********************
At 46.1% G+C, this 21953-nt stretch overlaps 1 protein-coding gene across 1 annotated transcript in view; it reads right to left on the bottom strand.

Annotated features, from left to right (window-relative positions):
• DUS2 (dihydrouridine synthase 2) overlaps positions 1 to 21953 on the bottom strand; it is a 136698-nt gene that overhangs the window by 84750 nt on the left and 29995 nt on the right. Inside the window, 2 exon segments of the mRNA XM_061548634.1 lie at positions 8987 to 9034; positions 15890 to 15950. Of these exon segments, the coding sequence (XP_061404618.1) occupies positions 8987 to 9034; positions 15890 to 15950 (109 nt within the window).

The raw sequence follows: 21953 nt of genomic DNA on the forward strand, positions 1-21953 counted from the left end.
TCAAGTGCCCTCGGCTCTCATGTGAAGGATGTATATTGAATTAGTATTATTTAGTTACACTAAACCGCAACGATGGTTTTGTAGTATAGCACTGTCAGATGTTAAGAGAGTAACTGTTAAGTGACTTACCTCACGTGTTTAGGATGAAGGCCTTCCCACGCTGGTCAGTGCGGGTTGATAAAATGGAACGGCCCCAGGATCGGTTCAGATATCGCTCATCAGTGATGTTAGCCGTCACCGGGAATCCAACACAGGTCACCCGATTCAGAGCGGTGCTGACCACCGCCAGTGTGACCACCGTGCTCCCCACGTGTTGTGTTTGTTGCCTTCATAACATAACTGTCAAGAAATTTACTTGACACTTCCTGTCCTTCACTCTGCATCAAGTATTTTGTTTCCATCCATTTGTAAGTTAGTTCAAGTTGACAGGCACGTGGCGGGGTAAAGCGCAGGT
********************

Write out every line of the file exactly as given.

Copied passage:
At 46.1% G+C, this 21953-nt stretch overlaps 1 protein-coding gene across 1 annotated transcript in view; it reads right to left on the bottom strand.

Annotated features, from left to right (window-relative positions):
• DUS2 (dihydrouridine synthase 2) overlaps positions 1 to 21953 on the bottom strand; it is a 136698-nt gene that overhangs the window by 84750 nt on the left and 29995 nt on the right. Inside the window, 2 exon segments of the mRNA XM_061548634.1 lie at positions 8987 to 9034; positions 15890 to 15950. Of these exon segments, the coding sequence (XP_061404618.1) occupies positions 8987 to 9034; positions 15890 to 15950 (109 nt within the window).

The raw sequence follows: 21953 nt of genomic DNA on the forward strand, positions 1-21953 counted from the left end.
TCAAGTGCCCTCGGCTCTCATGTGAAGGATGTATATTGAATTAGTATTATTTAGTTACACTAAACCGCAACGATGGTTTTGTAGTATAGCACTGTCAGATGTTAAGAGAGTAACTGTTAAGTGACTTACCTCACGTGTTTAGGATGAAGGCCTTCCCACGCTGGTCAGTGCGGGTTGATAAAATGGAACGGCCCCAGGATCGGTTCAGATATCGCTCATCAGTGATGTTAGCCGTCACCGGGAATCCAACACAGGTCACCCGATTCAGAGCGGTGCTGACCACCGCCAGTGTGACCACCGTGCTCCCCACGTGTTGTGTTTGTTGCCTTCATAACATAACTGTCAAGAAATTTACTTGACACTTCCTGTCCTTCACTCTGCATCAAGTATTTTGTTTCCATCCATTTGTAAGTTAGTTCAAGTTGACAGGCACGTGGCGGGGTAAAGCGCAGGT